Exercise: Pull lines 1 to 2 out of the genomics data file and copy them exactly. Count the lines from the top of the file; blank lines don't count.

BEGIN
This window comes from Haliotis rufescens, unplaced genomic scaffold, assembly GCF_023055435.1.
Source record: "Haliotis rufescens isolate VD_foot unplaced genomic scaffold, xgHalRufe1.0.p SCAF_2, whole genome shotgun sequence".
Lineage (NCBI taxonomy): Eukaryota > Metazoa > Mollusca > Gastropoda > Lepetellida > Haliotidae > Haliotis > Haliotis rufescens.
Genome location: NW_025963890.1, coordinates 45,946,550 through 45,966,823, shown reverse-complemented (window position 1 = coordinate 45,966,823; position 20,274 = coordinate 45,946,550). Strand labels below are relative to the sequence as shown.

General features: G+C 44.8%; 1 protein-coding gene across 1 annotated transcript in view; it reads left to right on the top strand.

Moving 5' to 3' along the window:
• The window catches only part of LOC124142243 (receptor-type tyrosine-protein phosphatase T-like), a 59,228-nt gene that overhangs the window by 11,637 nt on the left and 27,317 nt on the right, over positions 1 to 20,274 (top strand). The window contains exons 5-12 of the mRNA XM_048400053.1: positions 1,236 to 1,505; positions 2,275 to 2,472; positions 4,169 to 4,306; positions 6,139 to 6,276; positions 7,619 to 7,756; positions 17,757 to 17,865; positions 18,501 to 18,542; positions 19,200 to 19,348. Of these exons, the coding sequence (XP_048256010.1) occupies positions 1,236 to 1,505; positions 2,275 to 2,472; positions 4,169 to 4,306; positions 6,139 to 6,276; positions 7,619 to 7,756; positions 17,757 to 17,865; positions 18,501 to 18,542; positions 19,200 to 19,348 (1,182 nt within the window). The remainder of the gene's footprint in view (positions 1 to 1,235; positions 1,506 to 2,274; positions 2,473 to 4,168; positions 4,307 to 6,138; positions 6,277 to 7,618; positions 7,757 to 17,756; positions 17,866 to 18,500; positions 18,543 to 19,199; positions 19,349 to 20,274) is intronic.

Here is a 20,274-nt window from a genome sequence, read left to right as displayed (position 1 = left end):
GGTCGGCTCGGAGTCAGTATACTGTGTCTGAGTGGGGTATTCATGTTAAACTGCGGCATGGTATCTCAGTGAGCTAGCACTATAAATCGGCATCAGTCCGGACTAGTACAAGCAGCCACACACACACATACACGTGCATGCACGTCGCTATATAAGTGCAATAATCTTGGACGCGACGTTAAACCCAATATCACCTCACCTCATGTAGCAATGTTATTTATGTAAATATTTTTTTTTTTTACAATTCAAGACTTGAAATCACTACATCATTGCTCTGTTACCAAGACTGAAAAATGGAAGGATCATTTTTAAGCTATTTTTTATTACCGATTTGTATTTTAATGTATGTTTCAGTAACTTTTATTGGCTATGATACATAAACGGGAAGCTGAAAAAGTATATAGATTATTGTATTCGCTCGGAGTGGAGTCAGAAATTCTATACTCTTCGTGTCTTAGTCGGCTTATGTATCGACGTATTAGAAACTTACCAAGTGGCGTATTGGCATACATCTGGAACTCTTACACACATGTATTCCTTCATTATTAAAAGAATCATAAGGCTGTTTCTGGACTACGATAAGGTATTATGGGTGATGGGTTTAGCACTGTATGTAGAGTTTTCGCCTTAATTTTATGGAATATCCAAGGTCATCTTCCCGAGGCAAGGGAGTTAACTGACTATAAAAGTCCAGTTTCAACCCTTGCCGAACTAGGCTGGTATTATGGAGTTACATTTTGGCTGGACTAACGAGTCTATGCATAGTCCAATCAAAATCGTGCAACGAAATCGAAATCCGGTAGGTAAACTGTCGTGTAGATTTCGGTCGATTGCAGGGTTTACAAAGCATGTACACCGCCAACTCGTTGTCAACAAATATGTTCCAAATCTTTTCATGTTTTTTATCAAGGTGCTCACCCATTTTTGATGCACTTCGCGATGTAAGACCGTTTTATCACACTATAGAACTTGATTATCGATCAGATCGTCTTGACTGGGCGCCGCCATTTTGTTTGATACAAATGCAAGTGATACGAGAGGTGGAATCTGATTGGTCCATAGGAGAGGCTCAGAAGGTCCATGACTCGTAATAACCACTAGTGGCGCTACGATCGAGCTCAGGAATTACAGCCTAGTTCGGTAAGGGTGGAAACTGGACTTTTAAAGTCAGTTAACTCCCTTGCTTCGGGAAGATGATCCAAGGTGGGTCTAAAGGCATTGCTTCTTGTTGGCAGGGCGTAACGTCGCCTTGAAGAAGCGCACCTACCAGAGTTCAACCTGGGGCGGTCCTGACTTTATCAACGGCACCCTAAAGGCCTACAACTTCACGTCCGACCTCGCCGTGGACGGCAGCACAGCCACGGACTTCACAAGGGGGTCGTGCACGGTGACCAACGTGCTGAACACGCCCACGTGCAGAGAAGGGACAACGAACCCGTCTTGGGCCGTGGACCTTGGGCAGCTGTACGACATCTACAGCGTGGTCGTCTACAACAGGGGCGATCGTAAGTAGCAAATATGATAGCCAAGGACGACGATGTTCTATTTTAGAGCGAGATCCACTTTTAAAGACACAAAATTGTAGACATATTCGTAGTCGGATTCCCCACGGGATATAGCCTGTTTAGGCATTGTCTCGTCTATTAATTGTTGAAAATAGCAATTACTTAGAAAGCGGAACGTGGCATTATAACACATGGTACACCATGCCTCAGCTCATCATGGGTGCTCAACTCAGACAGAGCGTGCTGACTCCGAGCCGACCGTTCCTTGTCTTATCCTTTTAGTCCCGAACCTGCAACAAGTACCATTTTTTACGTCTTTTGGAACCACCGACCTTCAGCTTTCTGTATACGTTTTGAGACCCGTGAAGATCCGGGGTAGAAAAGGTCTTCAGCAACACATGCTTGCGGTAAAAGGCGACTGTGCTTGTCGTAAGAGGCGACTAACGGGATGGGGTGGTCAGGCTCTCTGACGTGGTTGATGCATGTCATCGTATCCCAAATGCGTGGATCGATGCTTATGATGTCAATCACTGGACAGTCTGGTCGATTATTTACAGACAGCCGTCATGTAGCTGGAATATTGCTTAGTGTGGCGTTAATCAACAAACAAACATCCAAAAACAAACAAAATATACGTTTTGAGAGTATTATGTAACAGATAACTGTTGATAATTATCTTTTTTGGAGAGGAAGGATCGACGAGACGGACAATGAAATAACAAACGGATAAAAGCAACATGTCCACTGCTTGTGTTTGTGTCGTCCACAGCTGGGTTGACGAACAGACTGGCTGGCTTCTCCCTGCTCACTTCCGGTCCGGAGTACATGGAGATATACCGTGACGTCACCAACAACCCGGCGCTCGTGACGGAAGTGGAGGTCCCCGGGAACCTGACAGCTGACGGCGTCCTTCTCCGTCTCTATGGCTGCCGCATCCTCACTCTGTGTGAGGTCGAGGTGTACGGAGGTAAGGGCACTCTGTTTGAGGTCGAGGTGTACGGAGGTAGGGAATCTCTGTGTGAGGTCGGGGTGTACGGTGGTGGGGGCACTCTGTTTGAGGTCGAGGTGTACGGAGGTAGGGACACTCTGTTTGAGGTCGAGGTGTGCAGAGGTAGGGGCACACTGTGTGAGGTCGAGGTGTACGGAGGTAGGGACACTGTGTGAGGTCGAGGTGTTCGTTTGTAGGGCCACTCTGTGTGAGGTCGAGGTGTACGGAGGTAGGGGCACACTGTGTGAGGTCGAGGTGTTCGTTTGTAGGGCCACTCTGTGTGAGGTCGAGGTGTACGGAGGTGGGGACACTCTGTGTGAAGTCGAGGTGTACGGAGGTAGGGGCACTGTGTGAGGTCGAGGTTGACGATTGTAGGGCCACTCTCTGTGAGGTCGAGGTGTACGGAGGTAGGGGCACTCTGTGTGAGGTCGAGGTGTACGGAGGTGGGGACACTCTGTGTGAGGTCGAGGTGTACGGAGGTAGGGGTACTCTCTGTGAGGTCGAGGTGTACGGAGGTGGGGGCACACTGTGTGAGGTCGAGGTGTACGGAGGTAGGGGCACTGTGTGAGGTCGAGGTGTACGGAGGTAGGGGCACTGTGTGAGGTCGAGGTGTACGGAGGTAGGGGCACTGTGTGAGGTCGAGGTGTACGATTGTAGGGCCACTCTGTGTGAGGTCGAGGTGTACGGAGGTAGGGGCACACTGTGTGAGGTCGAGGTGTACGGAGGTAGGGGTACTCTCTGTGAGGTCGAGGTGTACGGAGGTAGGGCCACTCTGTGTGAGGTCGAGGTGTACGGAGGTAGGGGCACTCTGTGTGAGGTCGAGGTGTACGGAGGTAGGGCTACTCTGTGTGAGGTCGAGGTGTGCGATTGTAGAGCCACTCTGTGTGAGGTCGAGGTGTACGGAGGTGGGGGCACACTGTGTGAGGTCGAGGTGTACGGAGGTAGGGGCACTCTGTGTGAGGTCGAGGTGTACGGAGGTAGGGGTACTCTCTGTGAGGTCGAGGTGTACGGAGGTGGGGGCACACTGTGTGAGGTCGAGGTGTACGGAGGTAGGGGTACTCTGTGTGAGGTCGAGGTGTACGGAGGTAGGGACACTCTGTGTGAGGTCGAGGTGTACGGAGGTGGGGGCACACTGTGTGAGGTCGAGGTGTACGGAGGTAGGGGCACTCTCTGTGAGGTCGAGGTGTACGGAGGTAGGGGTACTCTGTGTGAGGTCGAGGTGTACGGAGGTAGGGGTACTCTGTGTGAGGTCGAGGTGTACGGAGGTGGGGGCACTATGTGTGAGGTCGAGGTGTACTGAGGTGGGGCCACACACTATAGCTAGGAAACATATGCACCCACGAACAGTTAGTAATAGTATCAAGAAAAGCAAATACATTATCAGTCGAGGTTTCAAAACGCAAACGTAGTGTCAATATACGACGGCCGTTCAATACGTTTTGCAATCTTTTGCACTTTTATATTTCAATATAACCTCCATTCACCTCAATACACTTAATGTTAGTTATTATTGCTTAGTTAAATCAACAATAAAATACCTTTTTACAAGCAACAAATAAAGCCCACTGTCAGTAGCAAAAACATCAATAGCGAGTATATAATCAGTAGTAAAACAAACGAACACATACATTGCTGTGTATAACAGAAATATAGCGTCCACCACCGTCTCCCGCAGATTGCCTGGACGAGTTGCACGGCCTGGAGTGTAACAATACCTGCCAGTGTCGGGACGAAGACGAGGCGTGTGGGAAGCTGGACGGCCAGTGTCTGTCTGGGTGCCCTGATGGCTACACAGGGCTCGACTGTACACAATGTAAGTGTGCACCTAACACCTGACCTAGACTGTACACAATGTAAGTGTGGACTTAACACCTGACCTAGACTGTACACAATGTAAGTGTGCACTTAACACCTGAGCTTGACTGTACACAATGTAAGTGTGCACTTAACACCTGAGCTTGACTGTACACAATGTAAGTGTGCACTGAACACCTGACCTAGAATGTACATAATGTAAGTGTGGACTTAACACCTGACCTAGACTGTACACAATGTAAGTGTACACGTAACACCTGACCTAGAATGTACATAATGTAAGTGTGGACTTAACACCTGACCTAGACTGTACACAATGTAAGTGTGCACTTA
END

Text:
This window comes from Haliotis rufescens, unplaced genomic scaffold, assembly GCF_023055435.1.
Source record: "Haliotis rufescens isolate VD_foot unplaced genomic scaffold, xgHalRufe1.0.p SCAF_2, whole genome shotgun sequence".